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Skinny riders how do you fuel on rides 3 hours plus?

jhegjheg Posts: 15
I've often heard people say they hit a wall then get a second wind but I wonder if body fat alone helps some riders go further. I'm quite tall and very skinny and I find if I go out on a 3 hour ride if I don't fuel during that ride I'm going to start feeling depleted after 2 hours for a Z3+ ride yet other heavier guys seem to be able to sustain for longer. I know that fitness comes into it but all things being equal assuming equal fitness does a skinnier guy with less fat reserves need to stay more topped up than a heavier guy?

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  • webboowebboo Posts: 2,712
    jheg wrote:
    I've often heard people say they hit a wall then get a second wind but I wonder if body fat alone helps some riders go further. I'm quite tall and very skinny and I find if I go out on a 3 hour ride if I don't fuel during that ride I'm going to start feeling depleted after 2 hours for a Z3+ ride yet other heavier guys seem to be able to sustain for longer. I know that fitness comes into it but all things being equal assuming equal fitness does a skinnier guy with less fat reserves need to stay more topped up than a heavier guy?
    Fat reserves are not about being fat. It's about ones ability to use fat as a fuel, we all have enough reserves what ever our body composition.
  • If you ride mainly on glycogen, which most people do, you have about 90 min-2 hours... so your experience is the norm. I need about 200 kcal every 45 minutes after that... that is one large energy bar.
    Mind you, I only average 26-27 kph, so you might well need more if you go faster
  • webboowebboo Posts: 2,712
    By training at your threshold you become able to use fat and glycogen, therefore being able to go for longer and faster without so much refuelling.
  • marykamaryka Posts: 745
    Are you sure their z3 is the same as yours? On a flat ride in particular, bigger/heavier/muscular people with good power will be putting out a lower percentage of their FTP to sustain the same speed as a smaller/lighter/skinny person with less power.

    e.g., someone with an FTP of 300w at 85kg can cruise along at 220w fairly comfortably for a few hours without needing to fuel that much, but if your FTP is only 270w at 60kg, 220w for you is a lot more work. There's some aero advantage to being skinny/small but only if you have a good position on the bike. Uphill is a different story of course.

    The harder you ride, the more you deplete glycogen more than fat and vice versa. So if you're fuelling on nearly all glycogen (a decently hard effort for a couple of hours) you will hit the wall long before someone riding at more fat-burning intensity.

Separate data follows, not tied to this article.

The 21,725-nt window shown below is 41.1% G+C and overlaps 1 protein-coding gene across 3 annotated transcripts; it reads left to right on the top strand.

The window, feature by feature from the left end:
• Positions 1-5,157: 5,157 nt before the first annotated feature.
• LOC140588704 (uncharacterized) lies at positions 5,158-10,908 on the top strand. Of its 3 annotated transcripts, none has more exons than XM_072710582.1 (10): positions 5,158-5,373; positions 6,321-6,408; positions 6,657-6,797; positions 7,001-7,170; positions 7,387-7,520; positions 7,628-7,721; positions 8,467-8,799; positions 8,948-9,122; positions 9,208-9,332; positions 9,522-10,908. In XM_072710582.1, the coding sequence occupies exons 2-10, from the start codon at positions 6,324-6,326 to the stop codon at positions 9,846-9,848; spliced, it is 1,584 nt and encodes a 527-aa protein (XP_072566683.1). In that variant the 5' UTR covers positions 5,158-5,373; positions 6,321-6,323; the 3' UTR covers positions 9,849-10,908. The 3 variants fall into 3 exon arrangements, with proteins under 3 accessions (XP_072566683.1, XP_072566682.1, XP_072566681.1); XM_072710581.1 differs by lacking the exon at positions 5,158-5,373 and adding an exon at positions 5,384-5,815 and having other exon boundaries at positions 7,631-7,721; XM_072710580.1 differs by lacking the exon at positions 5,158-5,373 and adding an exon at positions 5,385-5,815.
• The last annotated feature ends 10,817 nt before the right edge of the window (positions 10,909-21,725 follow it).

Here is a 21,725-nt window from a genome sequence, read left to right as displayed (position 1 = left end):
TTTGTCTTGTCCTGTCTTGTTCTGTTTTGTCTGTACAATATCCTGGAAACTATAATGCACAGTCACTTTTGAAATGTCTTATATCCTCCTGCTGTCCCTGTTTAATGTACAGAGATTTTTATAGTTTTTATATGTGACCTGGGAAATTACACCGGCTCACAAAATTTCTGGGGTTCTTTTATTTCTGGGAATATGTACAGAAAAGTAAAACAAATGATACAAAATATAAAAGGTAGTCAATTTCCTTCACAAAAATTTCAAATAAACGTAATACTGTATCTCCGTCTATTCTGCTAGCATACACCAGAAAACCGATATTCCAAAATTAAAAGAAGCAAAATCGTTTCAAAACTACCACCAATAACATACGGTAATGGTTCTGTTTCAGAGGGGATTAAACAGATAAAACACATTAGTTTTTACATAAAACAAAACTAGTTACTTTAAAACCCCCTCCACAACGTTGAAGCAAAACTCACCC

• MatthewfalleMatthewfalle Posts: 17,571
    I'm not sure about all the the technical stuff as above, but when I was racin' I was 6'1 and 70kg/maybe a kilo or two under. Looked well unhealthy but resting h/r of 34 belied element of fitness.

    I found that I was fine for 1hr 15ish min smash yourself to bits rides but anything coming up to 2hrs plus needed bananas, flapjacks, the suchlike (never been a great fan of gels but electrolyte drinks etc I'm fine with). Used to eat like a pig when getting home though.

    I think it's down to how your body works - try different things for 1 month long sessions and go with (literally) your gut feeling: just because it works for someone else doesn't mean it'll work for you.
    Postby team47b » Sun Jun 28, 2015 11:53 am

    De Sisti wrote:
    This is one of the silliest threads I've come across. :lol:

    Recognition at last Matthew, well done!, a justified honour :D
    smithy21 wrote:

    He's right you know.
  • mac9091mac9091 Posts: 196
    Bugs, flys, whatever ends up in my mouth seems to work for me :)

    Na I normally take out 2 energy gels and 1 bar, per hour for a ride of longer than 1 1/2 hours, unless there's a cafe stop involved. So a 3 hour sportive/ride would see me take 4 gels and 2 bars, of which i would expect to return with 1 bar and 1 gel (1st hour doesn't need any gels or bars) and my 1st gel would be around about 1 hour and 15. then something gel, bar, gel every half hour.

    If a cafe stop is involved then its 2 gels and a bar, just in case.

    My problem is getting enough fluids, i'll get through a bottle every half hour but can drag it to 45 mins if need be, so 2 bottles isn't enough for me regardless of hydration levels before the ride.
  • sungodsungod Posts: 12,705
    jheg wrote: